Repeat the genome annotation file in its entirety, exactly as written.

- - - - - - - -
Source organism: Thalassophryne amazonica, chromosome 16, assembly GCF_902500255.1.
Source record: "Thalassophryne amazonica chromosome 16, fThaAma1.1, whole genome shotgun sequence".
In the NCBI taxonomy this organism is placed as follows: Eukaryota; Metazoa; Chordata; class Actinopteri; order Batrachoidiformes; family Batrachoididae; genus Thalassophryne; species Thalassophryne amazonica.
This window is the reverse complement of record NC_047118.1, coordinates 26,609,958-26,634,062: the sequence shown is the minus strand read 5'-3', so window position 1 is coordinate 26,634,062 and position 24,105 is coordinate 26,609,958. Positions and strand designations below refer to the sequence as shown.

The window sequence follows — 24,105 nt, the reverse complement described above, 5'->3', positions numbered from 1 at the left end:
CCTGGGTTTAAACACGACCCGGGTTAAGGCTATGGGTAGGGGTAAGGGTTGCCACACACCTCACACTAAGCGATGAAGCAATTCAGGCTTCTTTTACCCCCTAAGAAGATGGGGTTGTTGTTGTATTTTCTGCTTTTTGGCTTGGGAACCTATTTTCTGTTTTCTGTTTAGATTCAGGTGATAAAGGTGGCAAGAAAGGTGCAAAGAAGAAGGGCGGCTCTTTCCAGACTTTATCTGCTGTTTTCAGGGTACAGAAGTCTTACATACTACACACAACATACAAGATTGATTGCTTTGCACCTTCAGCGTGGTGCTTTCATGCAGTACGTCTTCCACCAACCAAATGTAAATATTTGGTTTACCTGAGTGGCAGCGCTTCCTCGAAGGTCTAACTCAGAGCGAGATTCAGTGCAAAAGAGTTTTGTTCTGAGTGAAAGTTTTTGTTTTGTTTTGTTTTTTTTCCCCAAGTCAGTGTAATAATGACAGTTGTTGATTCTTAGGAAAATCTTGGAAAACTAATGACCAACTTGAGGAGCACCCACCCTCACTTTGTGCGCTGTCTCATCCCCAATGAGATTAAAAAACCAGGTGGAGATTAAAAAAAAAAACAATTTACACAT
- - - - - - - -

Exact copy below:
Source organism: Thalassophryne amazonica, chromosome 16, assembly GCF_902500255.1.
Source record: "Thalassophryne amazonica chromosome 16, fThaAma1.1, whole genome shotgun sequence".
In the NCBI taxonomy this organism is placed as follows: Eukaryota; Metazoa; Chordata; class Actinopteri; order Batrachoidiformes; family Batrachoididae; genus Thalassophryne; species Thalassophryne amazonica.
This window is the reverse complement of record NC_047118.1, coordinates 26,609,958-26,634,062: the sequence shown is the minus strand read 5'-3', so window position 1 is coordinate 26,634,062 and position 24,105 is coordinate 26,609,958. Positions and strand designations below refer to the sequence as shown.

The window sequence follows — 24,105 nt, the reverse complement described above, 5'->3', positions numbered from 1 at the left end:
CCTGGGTTTAAACACGACCCGGGTTAAGGCTATGGGTAGGGGTAAGGGTTGCCACACACCTCACACTAAGCGATGAAGCAATTCAGGCTTCTTTTACCCCCTAAGAAGATGGGGTTGTTGTTGTATTTTCTGCTTTTTGGCTTGGGAACCTATTTTCTGTTTTCTGTTTAGATTCAGGTGATAAAGGTGGCAAGAAAGGTGCAAAGAAGAAGGGCGGCTCTTTCCAGACTTTATCTGCTGTTTTCAGGGTACAGAAGTCTTACATACTACACACAACATACAAGATTGATTGCTTTGCACCTTCAGCGTGGTGCTTTCATGCAGTACGTCTTCCACCAACCAAATGTAAATATTTGGTTTACCTGAGTGGCAGCGCTTCCTCGAAGGTCTAACTCAGAGCGAGATTCAGTGCAAAAGAGTTTTGTTCTGAGTGAAAGTTTTTGTTTTGTTTTGTTTTTTTTCCCCAAGTCAGTGTAATAATGACAGTTGTTGATTCTTAGGAAAATCTTGGAAAACTAATGACCAACTTGAGGAGCACCCACCCTCACTTTGTGCGCTGTCTCATCCCCAATGAGATTAAAAAACCAGGTGGAGATTAAAAAAAAAAACAATTTACACAT